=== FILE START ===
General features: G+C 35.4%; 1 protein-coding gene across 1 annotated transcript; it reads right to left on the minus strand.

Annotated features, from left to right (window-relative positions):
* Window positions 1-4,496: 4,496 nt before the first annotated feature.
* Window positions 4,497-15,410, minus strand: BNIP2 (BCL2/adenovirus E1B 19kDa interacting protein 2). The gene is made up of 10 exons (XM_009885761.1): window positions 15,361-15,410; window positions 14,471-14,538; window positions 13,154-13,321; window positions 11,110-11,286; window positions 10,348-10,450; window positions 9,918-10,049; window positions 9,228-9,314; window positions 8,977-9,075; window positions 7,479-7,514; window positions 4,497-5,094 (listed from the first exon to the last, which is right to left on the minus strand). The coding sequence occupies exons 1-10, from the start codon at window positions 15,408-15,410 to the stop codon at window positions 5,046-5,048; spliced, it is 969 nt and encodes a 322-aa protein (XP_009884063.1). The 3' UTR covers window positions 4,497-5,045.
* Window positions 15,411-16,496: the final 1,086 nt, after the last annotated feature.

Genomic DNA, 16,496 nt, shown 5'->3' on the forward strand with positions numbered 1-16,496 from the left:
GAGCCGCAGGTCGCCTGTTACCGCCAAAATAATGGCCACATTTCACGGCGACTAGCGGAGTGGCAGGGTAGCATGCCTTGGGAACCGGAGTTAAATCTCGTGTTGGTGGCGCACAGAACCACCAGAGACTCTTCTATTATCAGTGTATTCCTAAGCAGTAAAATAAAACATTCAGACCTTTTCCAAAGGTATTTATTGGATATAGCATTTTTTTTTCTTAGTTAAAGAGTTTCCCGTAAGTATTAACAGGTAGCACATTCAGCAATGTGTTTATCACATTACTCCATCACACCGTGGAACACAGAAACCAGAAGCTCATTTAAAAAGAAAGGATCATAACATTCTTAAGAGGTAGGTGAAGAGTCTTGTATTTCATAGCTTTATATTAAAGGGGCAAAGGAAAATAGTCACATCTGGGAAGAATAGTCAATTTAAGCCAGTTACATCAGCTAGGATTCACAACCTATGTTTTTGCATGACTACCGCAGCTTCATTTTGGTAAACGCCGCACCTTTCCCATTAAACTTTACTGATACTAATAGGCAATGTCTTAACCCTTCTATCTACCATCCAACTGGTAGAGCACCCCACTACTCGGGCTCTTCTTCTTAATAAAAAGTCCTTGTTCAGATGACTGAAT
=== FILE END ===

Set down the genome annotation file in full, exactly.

General features: G+C 35.4%; 1 protein-coding gene across 1 annotated transcript; it reads right to left on the minus strand.

Annotated features, from left to right (window-relative positions):
* Window positions 1-4,496: 4,496 nt before the first annotated feature.
* Window positions 4,497-15,410, minus strand: BNIP2 (BCL2/adenovirus E1B 19kDa interacting protein 2). The gene is made up of 10 exons (XM_009885761.1): window positions 15,361-15,410; window positions 14,471-14,538; window positions 13,154-13,321; window positions 11,110-11,286; window positions 10,348-10,450; window positions 9,918-10,049; window positions 9,228-9,314; window positions 8,977-9,075; window positions 7,479-7,514; window positions 4,497-5,094 (listed from the first exon to the last, which is right to left on the minus strand). The coding sequence occupies exons 1-10, from the start codon at window positions 15,408-15,410 to the stop codon at window positions 5,046-5,048; spliced, it is 969 nt and encodes a 322-aa protein (XP_009884063.1). The 3' UTR covers window positions 4,497-5,045.
* Window positions 15,411-16,496: the final 1,086 nt, after the last annotated feature.

Genomic DNA, 16,496 nt, shown 5'->3' on the forward strand with positions numbered 1-16,496 from the left:
GAGCCGCAGGTCGCCTGTTACCGCCAAAATAATGGCCACATTTCACGGCGACTAGCGGAGTGGCAGGGTAGCATGCCTTGGGAACCGGAGTTAAATCTCGTGTTGGTGGCGCACAGAACCACCAGAGACTCTTCTATTATCAGTGTATTCCTAAGCAGTAAAATAAAACATTCAGACCTTTTCCAAAGGTATTTATTGGATATAGCATTTTTTTTTCTTAGTTAAAGAGTTTCCCGTAAGTATTAACAGGTAGCACATTCAGCAATGTGTTTATCACATTACTCCATCACACCGTGGAACACAGAAACCAGAAGCTCATTTAAAAAGAAAGGATCATAACATTCTTAAGAGGTAGGTGAAGAGTCTTGTATTTCATAGCTTTATATTAAAGGGGCAAAGGAAAATAGTCACATCTGGGAAGAATAGTCAATTTAAGCCAGTTACATCAGCTAGGATTCACAACCTATGTTTTTGCATGACTACCGCAGCTTCATTTTGGTAAACGCCGCACCTTTCCCATTAAACTTTACTGATACTAATAGGCAATGTCTTAACCCTTCTATCTACCATCCAACTGGTAGAGCACCCCACTACTCGGGCTCTTCTTCTTAATAAAAAGTCCTTGTTCAGATGACTGAAT